# A conjecture on consecutive odd composite numbers

Can you provide a proof or a counterexample for the claim given below?

Inspired by Grimm's conjecture I have formulated the following claim:

Let $$n_1,n_2,\dots,n_k$$ be a sequence of $$k$$ consecutive odd numbers which are all composite. Let $$\operatorname{gpf}(n_i)$$ be the greatest prime factor of $$n_i$$. Then, all $$\operatorname{gpf}(n_i)$$, $$1 \le i \le k$$ are mutually different.

Try it yourself.

• "be a greatest" --> "be the greatest". also, what's $k$? Commented Oct 30, 2018 at 10:40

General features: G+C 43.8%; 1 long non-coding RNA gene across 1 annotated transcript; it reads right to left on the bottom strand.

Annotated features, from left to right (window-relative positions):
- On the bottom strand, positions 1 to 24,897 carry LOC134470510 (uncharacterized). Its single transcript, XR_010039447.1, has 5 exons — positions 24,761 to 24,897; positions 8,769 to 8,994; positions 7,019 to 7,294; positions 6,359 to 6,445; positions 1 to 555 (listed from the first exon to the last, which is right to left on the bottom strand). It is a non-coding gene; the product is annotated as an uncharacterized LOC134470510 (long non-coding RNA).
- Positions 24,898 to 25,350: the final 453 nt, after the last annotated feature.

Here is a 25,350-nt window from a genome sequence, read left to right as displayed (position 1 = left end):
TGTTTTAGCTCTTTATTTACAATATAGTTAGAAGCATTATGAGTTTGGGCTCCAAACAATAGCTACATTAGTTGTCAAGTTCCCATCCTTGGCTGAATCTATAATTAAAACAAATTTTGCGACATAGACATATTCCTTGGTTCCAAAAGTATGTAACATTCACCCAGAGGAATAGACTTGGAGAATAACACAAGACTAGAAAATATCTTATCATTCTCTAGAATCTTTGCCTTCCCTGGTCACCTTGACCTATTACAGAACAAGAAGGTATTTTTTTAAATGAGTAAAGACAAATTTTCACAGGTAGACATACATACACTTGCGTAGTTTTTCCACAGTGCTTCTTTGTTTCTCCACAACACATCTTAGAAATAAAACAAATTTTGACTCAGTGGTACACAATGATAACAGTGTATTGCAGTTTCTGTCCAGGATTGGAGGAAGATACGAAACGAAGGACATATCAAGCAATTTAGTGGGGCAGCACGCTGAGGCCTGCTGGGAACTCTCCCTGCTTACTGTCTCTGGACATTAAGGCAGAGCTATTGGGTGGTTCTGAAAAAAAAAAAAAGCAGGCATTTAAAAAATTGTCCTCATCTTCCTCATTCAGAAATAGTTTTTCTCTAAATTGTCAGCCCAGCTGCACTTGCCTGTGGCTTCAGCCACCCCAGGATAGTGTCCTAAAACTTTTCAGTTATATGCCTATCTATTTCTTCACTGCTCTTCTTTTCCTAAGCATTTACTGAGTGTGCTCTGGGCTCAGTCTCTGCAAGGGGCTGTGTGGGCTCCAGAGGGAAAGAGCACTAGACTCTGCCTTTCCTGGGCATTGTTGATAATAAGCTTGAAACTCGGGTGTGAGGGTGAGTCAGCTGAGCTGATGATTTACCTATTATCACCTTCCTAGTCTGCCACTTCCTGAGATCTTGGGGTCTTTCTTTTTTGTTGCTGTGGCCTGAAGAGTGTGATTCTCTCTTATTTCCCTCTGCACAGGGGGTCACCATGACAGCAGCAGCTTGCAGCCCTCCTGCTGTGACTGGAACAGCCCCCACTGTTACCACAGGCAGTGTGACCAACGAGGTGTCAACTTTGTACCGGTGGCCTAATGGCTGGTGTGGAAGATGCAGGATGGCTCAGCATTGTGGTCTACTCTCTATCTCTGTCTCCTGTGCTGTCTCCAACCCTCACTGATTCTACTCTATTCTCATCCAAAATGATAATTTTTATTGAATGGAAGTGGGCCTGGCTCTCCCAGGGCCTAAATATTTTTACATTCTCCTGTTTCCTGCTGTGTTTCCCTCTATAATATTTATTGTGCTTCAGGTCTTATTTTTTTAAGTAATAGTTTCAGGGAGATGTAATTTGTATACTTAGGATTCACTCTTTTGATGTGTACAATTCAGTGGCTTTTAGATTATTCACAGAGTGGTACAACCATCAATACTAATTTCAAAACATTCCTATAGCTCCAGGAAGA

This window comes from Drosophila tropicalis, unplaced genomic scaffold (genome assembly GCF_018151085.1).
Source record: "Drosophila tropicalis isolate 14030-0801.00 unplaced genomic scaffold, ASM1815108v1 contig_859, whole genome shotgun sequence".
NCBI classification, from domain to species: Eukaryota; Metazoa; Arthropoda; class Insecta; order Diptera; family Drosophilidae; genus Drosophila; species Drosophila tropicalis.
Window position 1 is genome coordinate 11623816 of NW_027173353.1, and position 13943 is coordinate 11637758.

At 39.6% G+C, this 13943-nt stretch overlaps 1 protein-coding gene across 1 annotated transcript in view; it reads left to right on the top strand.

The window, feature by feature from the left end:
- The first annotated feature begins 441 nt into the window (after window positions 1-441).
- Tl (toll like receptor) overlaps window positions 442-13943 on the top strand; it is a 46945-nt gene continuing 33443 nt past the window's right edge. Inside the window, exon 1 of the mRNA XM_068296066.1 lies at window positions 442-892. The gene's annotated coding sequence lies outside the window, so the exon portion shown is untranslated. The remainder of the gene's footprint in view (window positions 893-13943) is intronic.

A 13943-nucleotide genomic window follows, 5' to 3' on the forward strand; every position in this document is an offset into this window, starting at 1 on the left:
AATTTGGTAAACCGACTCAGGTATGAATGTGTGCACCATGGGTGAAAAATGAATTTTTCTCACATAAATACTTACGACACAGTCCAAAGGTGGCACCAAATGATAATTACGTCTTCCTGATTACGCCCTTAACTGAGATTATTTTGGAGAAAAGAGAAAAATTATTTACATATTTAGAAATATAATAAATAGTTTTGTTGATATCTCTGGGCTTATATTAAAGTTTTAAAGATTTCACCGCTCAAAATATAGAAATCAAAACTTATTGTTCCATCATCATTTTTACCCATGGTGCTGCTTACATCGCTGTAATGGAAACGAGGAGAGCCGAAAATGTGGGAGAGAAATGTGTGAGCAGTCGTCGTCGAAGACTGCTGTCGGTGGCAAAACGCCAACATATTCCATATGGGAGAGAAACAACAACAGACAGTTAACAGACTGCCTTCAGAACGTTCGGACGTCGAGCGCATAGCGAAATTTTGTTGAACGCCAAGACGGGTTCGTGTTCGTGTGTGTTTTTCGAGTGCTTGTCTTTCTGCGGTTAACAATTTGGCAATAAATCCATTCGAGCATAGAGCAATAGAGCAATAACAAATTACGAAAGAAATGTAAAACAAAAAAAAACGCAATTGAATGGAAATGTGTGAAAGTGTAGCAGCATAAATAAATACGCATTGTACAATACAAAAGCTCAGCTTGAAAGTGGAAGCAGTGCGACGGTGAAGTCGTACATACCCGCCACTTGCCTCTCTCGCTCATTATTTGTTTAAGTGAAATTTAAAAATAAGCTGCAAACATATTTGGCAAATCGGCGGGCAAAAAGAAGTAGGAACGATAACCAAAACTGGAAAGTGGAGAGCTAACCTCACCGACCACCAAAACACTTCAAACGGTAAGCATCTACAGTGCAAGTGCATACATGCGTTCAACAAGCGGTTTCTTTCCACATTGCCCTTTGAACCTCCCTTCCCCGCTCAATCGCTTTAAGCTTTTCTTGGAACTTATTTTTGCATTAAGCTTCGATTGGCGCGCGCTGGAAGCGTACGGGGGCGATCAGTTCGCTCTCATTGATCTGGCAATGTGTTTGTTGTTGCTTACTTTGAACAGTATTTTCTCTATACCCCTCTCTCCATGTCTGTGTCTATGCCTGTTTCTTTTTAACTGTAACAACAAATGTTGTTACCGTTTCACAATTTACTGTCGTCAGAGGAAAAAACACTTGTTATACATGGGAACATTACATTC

• $3,5,7,9$. $3$ is the greatest prime factor of $3$ and $9$ Commented Oct 30, 2018 at 10:43
• @mathworker21 $3,5,7$ are not composite numbers... Commented Oct 30, 2018 at 10:53
• ah, my apologies. what is $k$ though? Commented Oct 30, 2018 at 10:54
• If your conjecture is true, then for any prime $p$, there exists a prime between $p(p-2)$ and $p^2$. (There gpfs are $p$) Showing it is likely to be as hard as proving that there exists a prime between $n$ and $n+k\sqrt{n}$ for some constant $k$, which is open problem as of now. (Currently it's proven only for $n+n^{0.525}$) Commented Nov 1, 2018 at 15:38